Large-scale violent anti-government protests unfolded across Syria as tens of thousands of demonstrators converged on public squares to protest the al-Assad regime – nationwide rallies dubbed “The Crawl to Freedom Square.”
Once again Syria has seen deadly clashes as tens of thousands filled the streets to demonstrate against the government of president Bashar al-Assad and make their voices heard to Arab League monitors.
The protests coincide with reports of increased violence against demonstrators by President Bashar al-Assad’s security forces, even as an Arab League fact-finding mission works to determine whether the Syrian government is abiding by a peace agreement to end a brutal crackdown on protesters.
Arab League monitors are on a mission to implement an Arab League peace plan but the death toll in Syria shows no sign of abating despite their presence.
In the latest violence, activists said at least 10 people were shot dead as demonstrators determined to show the strength of their movement deployed in hotspots across the country. Five people were shot dead in the city of Hama and five in the city of Daraa in the south, the Syrian Observatory for Human Rights said.
“Five were martyred today and at least 20 wounded when the Syrian security forces opened fire,” the British-based group said, referring to Hama.
At least two dozen were injured in the Damascus suburb of Douma, where up to 70,000 massed, the group said. As they have in their nearly 10 months of resistance, Syrian activists and opposition groups used Facebook, Twitter and YouTube to urge thousands to evade al-Assad’s forces and defy government-imposed curfews.
Troops tear-gassed the chanting crowds, who responded by throwing rocks at security forces.
The watchdog reported that “nail bombs” were used “to disperse tens of thousands of demonstrators in Douma,” but that could not be independently verified.
Further north in Idlib province, which borders Turkey, more than 250,000 protesters took the streets in various locations, the Observatory reported.
It said security forces fired at tens of thousands of protesters in Idlib, wounding 25.
Activists there said the army had put its heavy weapons out of sight.
“Security forces have moved some of their tanks out of the neighbourhood streets and have put them behind buildings further out,” said Manhal, a member of the local coordination committee.
“They have also moved the tanks out of main streets. Some of them they moved into dugouts.”
Protesters called for the ouster and prosecution of Mr Assad, whose autocratic regime has been blamed for the deaths of more than 5,000 people since pro-reform protests erupted in March.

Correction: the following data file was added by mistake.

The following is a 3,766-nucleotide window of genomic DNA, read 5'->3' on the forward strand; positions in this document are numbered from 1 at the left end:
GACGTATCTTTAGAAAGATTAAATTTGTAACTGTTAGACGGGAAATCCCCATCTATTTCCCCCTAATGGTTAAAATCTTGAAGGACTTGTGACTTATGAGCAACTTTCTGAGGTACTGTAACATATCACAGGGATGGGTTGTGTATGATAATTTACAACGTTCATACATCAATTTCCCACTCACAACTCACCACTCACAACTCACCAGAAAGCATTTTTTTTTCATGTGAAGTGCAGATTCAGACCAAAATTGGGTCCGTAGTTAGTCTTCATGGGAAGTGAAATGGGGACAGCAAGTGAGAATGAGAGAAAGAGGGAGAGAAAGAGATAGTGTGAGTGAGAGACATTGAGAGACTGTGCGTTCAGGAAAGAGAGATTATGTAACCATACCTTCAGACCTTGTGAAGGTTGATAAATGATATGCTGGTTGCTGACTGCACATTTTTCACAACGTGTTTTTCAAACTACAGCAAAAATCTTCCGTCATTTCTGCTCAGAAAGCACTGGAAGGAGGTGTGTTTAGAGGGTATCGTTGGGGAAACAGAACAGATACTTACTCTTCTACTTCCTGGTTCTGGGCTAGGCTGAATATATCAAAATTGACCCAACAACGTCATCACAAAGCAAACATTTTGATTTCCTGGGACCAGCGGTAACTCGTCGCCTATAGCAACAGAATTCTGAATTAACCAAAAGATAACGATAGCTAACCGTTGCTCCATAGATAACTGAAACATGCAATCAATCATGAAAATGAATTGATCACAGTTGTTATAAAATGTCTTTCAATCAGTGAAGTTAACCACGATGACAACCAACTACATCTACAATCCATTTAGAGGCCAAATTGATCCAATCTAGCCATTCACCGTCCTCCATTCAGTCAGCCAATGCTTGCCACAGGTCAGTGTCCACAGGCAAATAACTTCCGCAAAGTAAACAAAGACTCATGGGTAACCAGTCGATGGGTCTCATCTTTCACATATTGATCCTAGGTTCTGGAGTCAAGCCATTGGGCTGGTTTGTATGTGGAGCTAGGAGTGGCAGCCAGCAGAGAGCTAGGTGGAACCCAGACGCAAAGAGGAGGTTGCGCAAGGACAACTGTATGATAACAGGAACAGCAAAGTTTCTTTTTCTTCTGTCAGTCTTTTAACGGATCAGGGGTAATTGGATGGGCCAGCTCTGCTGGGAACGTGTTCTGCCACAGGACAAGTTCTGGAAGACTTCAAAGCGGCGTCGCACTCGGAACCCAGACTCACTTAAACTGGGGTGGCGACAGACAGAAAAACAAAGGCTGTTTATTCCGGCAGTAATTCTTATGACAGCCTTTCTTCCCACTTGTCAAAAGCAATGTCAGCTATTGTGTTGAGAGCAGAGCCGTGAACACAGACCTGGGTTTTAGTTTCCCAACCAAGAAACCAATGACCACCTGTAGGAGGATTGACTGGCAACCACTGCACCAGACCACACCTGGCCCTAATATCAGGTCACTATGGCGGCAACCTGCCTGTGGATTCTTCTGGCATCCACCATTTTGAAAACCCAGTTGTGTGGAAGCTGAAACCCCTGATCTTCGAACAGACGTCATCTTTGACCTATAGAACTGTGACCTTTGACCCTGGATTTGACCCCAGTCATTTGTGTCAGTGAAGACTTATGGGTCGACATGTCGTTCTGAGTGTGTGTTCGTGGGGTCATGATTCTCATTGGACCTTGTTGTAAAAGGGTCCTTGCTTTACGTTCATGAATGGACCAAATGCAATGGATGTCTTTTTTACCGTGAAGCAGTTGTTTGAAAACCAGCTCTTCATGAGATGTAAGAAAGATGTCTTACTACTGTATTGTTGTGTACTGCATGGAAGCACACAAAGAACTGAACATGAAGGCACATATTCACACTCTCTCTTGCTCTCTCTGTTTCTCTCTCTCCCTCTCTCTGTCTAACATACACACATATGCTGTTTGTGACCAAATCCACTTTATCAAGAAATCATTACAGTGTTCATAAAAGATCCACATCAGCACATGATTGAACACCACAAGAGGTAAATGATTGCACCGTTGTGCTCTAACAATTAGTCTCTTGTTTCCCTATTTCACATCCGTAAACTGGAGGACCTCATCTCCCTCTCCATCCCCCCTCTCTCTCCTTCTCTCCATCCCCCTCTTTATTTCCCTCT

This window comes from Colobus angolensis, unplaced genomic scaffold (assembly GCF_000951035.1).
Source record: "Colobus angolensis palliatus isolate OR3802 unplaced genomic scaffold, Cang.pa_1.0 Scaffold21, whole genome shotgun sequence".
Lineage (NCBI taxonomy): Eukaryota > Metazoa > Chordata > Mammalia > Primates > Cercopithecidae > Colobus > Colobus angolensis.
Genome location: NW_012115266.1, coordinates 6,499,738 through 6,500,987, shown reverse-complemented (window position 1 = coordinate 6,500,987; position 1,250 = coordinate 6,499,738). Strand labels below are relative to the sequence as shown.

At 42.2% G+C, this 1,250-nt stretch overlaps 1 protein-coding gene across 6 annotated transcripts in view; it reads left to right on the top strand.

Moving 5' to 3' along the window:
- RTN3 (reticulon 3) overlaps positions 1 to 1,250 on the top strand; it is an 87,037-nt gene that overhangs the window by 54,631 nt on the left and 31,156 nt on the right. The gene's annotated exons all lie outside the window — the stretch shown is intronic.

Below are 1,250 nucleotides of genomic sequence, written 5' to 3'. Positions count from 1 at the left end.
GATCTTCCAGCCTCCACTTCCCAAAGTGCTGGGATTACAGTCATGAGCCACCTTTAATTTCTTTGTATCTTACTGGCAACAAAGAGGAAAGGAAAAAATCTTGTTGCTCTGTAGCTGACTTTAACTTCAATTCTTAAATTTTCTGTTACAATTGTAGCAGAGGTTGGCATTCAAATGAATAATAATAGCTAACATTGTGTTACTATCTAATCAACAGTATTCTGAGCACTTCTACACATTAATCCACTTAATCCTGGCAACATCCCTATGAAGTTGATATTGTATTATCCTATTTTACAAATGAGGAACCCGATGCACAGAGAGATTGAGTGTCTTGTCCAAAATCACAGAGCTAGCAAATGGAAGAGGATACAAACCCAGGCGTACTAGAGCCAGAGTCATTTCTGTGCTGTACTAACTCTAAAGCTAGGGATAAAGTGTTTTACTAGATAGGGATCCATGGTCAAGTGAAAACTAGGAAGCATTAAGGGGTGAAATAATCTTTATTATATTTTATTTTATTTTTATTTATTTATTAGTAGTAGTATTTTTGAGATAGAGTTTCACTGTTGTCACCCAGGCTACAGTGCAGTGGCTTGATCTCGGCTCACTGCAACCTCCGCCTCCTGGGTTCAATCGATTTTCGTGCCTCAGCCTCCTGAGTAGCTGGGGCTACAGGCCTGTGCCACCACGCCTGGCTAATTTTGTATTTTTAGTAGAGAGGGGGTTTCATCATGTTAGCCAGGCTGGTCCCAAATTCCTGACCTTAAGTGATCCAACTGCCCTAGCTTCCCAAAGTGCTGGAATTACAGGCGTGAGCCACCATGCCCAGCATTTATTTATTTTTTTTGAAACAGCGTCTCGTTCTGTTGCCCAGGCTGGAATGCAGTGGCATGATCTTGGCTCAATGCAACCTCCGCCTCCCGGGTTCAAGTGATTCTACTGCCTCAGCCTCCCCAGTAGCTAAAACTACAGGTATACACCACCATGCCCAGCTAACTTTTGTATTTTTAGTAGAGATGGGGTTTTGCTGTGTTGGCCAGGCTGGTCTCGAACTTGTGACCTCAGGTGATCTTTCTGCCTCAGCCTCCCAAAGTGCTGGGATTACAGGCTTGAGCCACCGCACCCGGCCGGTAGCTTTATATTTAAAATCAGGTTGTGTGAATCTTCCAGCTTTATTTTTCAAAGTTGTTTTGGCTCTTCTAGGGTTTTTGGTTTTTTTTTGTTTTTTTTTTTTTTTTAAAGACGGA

“This Friday is different from any other Friday. It is a transformative step. People are eager to reach the monitors and tell them about their suffering,” said activist Abu Hisham in Hama.
In Homs, the city at the centre of nine months of revolt, Al Jazeera television showed a huge crowd of dancing protesters who appeared to be in the thousands.
“Revolution, revolution Syria, revolution of glory and freedom Syria,” they shouted.
Around 65 monitors are currently in Syria but there are plans to deploy between 150 and 200 observers.
They are in Syria as part of a peace plan – which Syria has agreed to – that calls on the government to withdraw all security forces from the streets and release all political prisoners.
But activists have expressed concern the government is interfering with the mission by blocking their access to the observers, while there are also fears ordinary people are afraid to talk to the observers.
Human rights groups say at least 40 people have been killed in the past two days, most of them in areas where the Arab League mission is visiting.
Syrian rebels fighting government forces say they have stopped all attacks while Arab League observers are in the country. It is difficult to know if that is true.
Mr Assad’s opponents say he turned his military forces loose on peaceful protests in March and has carried on a relentless crackdown for nine months since, driving Syria in the direction of civil war as some anti-Assad Syrians have taken up arms.
Mr Assad says he is fighting Islamist terrorism from outside Syria. Over 2,000 soldiers and police have been killed in the past nine months, according to the government.
Rights groups estimate the number of dead to be more than 5,000.
International journalists are mostly barred from Syria, making it difficult to confirm accounts from conflict zones.